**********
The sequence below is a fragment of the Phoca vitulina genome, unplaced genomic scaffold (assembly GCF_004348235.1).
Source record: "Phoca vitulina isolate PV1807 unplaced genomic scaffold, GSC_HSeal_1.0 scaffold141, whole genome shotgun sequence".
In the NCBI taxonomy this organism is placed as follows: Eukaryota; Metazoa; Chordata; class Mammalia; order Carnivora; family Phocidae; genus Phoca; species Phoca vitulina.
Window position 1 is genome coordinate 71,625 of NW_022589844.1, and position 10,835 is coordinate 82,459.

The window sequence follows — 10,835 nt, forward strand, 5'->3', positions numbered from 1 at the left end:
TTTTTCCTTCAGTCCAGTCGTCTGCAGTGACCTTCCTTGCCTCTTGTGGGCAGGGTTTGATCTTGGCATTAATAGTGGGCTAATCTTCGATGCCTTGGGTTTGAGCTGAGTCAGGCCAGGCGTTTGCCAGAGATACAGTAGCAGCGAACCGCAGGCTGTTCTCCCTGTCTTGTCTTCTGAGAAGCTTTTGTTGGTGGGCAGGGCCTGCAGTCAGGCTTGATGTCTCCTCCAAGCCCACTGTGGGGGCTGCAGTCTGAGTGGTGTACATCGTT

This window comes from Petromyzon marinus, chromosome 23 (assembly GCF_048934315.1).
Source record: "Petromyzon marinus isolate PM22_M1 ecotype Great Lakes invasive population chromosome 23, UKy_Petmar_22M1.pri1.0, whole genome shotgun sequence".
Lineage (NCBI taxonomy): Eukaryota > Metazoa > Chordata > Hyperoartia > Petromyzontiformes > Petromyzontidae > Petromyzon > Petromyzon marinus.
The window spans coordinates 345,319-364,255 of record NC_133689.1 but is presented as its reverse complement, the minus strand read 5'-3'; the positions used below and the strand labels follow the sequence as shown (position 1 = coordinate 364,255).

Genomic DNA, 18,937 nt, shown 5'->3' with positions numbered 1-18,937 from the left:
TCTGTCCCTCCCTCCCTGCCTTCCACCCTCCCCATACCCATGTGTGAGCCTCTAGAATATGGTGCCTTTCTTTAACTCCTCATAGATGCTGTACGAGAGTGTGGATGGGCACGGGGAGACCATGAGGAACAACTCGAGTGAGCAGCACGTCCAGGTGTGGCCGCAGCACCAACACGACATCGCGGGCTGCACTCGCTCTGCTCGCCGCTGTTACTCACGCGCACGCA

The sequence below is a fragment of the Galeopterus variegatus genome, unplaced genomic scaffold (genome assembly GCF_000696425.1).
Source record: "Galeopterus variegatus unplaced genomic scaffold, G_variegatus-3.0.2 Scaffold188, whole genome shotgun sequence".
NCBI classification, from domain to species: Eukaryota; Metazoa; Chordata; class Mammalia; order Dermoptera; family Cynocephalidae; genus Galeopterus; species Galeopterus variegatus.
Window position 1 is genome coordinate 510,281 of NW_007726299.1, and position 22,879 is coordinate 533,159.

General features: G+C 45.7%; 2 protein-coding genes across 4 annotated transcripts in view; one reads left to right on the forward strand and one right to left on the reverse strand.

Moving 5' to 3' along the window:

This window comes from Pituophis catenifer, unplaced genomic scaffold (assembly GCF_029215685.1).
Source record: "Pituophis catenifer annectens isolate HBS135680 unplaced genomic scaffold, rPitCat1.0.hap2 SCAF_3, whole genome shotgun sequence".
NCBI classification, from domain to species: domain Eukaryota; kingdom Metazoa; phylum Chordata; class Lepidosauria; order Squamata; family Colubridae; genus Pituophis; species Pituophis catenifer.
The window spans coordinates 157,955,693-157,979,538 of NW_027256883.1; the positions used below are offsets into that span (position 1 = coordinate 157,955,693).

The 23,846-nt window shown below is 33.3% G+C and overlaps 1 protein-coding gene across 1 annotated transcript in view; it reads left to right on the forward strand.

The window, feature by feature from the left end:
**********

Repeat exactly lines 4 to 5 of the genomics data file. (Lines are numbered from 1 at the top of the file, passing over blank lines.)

Window position 1 is genome coordinate 71,625 of NW_022589844.1, and position 10,835 is coordinate 82,459.

The window sequence follows — 10,835 nt, forward strand, 5'->3', positions numbered from 1 at the left end: